Lung cancer, which affects nonsmokers as well as smokers, is the most common cancer worldwide, causing 1.6 million deaths a year, far more than pancreatic, breast and colon cancer combined. About 30 percent of the most common type of lung cancer (non-small) contains a mutation in a gene called KRAS. This mutation can also lead to hard-to-treat cancer in the pancreas, thyroid and colon.
“There really have been no effective treatments to target the KRAS mutation so far,” says Inder Verma, a professor in the Laboratory of Genetics and American Cancer Society Professor of Molecular Biology. “We found a drug combination that successfully targets KRAS and stops tumor growth in the mouse model.”
The new discovery, detailed November 19 in Science Translational Medicine, shows how the two-pronged attack successfully hindered KRAS and other cellular processes to halt or shrink tumor growth.
When activated, mutated KRAS clings to cell membranes and recruits proteins to ramp up cancer growth. Researchers have developed drugs to disable enzymes that tether KRAS to the cell membrane, but these drugs typically ended up being toxic because those enzymes are needed in the body for normal functions.
“The Achilles’ heel of KRAS is its movement to the membrane,” says Verma, who is also holder of Salk’s Irwin and Joan Jacobs Chair in Exemplary Life Science.
The researchers took a new approach to targeting this membrane interaction when they noticed that a drug called Zometa, typically used to stop the breakdown and growth of cells in bone disease, also interfered with cell membrane interactions. In previous work, the team added carbon chains to a molecule similar to Zometa, to create a lipophilic bisphosphonate (BP) that blocked KRAS from attaching to the cell membrane.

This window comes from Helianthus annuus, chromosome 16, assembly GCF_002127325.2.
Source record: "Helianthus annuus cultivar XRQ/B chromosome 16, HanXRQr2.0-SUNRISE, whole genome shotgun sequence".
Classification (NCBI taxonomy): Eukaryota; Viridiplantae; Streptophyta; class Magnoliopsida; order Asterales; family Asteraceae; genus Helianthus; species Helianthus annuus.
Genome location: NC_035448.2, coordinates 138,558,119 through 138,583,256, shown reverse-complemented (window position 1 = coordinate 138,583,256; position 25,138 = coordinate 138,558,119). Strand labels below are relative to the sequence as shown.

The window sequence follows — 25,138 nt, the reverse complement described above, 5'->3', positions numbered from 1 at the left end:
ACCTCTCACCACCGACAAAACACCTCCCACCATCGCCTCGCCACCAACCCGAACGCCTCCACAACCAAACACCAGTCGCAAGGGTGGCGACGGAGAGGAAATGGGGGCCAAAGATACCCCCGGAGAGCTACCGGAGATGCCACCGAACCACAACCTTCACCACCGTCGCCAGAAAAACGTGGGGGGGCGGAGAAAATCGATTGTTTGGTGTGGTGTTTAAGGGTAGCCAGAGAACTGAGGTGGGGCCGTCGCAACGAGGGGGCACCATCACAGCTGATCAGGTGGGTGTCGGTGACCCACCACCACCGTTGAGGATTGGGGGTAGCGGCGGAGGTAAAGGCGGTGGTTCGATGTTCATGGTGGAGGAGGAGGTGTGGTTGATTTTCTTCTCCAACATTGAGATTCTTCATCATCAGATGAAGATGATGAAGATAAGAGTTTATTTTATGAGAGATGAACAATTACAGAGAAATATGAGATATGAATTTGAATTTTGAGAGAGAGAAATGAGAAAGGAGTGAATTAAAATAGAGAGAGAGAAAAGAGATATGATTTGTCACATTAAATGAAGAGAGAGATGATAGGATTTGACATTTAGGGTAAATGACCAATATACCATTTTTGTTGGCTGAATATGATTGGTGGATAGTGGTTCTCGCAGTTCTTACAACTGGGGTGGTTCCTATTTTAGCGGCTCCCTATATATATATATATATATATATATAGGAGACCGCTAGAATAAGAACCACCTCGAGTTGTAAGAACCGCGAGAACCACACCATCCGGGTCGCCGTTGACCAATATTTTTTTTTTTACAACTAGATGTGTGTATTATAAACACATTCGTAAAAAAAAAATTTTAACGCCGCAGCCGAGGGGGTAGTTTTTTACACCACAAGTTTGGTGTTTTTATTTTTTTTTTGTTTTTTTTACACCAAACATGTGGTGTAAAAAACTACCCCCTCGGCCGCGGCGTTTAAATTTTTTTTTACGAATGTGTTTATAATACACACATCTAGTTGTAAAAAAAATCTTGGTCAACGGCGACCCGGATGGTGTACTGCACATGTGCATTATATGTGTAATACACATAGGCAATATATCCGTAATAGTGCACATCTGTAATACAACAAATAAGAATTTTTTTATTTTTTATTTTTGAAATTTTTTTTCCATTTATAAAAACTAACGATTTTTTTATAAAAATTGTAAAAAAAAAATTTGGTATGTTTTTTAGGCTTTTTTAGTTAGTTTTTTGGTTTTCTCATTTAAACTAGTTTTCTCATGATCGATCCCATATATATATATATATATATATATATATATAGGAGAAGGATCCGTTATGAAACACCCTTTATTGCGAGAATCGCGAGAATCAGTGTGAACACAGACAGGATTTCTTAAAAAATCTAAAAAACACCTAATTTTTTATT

“For the first time, we had the ability to interfere with KRAS without being completely toxic,” says Verma.
This, however, wasn’t enough. Tumors were still proliferating, in part because the new BP led to failed attempts of a process called autophagy, where cells, under stress, self-destruct and break down into nutrients that can be used by other cells.
Autophagy can be both good and bad in fighting cancer: in some cases, autophagy prompts cancer cells to die; in other settings, it creates a cellular environment that helps tumors thrive. With the BP treatment, cells began the process of autophagy but failed, leading to junk protein accumulation and an inflamed environment that helped the tumors to survive.
But, as demonstrated in the new work, when the researchers added a chemical called rapamycin, cells were able to carry out autophagy successfully and prevented tumor cells from proliferating. Rapamycin, discovered in the 1970s, is used in the clinic for preventing organ rejection and has also been linked to anti-cancer effects.
“We found if we also activated autophagy — with the rapamycin — and combine it with the inhibitor of the cell membrane — the BP — there were significant cell deaths in the tumors,” says Yifeng Xia, Salk researcher and first author of the new work.
When they injected the combination in mouse lung tumors, tumors shrunk or stopped growing. The study also found that a pancreatic cancer cell line responded to the dual treatment. Next, the team plans to test toxicity of the new BP. The group is also working with the University of California, San Diego, Moores Cancer Center to design human clinical trials to test the dual therapy.
“Those two drugs have not been used together as far as we know for KRAS-related cancer treatment,” adds Xia. “We are excited about the potential and that these molecules are already being used in clinical trials in some form.”
source : http://www.sciencedaily.com/releases/2014/11/141119141920.htm